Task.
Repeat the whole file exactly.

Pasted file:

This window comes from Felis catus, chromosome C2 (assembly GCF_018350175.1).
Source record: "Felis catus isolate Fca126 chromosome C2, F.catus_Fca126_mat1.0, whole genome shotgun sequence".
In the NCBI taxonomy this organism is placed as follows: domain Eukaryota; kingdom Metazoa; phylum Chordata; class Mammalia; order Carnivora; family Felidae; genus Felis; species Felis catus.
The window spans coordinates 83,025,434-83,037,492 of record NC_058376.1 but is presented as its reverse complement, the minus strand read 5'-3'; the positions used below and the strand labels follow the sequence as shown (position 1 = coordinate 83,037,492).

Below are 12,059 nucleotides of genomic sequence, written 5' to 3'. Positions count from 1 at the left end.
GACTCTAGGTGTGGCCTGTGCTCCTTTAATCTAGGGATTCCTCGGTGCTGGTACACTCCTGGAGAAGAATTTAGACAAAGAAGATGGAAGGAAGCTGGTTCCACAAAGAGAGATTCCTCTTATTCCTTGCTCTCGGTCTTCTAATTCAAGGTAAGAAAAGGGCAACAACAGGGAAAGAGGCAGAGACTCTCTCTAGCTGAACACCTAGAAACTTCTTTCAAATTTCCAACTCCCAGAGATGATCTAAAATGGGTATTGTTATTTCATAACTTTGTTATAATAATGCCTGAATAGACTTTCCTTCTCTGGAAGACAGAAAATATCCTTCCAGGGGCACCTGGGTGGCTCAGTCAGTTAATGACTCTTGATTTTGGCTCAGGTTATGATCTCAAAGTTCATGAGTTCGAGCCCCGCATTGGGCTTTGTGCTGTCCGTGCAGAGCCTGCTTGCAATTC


This window comes from Felis catus, chromosome C2 (assembly GCF_018350175.1).
Source record: "Felis catus isolate Fca126 chromosome C2, F.catus_Fca126_mat1.0, whole genome shotgun sequence".
In the NCBI taxonomy this organism is placed as follows: domain Eukaryota; kingdom Metazoa; phylum Chordata; class Mammalia; order Carnivora; family Felidae; genus Felis; species Felis catus.
The window spans coordinates 83,025,434-83,037,492 of record NC_058376.1 but is presented as its reverse complement, the minus strand read 5'-3'; the positions used below and the strand labels follow the sequence as shown (position 1 = coordinate 83,037,492).

Below are 12,059 nucleotides of genomic sequence, written 5' to 3'. Positions count from 1 at the left end.
GACTCTAGGTGTGGCCTGTGCTCCTTTAATCTAGGGATTCCTCGGTGCTGGTACACTCCTGGAGAAGAATTTAGACAAAGAAGATGGAAGGAAGCTGGTTCCACAAAGAGAGATTCCTCTTATTCCTTGCTCTCGGTCTTCTAATTCAAGGTAAGAAAAGGGCAACAACAGGGAAAGAGGCAGAGACTCTCTCTAGCTGAACACCTAGAAACTTCTTTCAAATTTCCAACTCCCAGAGATGATCTAAAATGGGTATTGTTATTTCATAACTTTGTTATAATAATGCCTGAATAGACTTTCCTTCTCTGGAAGACAGAAAATATCCTTCCAGGGGCACCTGGGTGGCTCAGTCAGTTAATGACTCTTGATTTTGGCTCAGGTTATGATCTCAAAGTTCATGAGTTCGAGCCCCGCATTGGGCTTTGTGCTGTCCGTGCAGAGCCTGCTTGCAATTC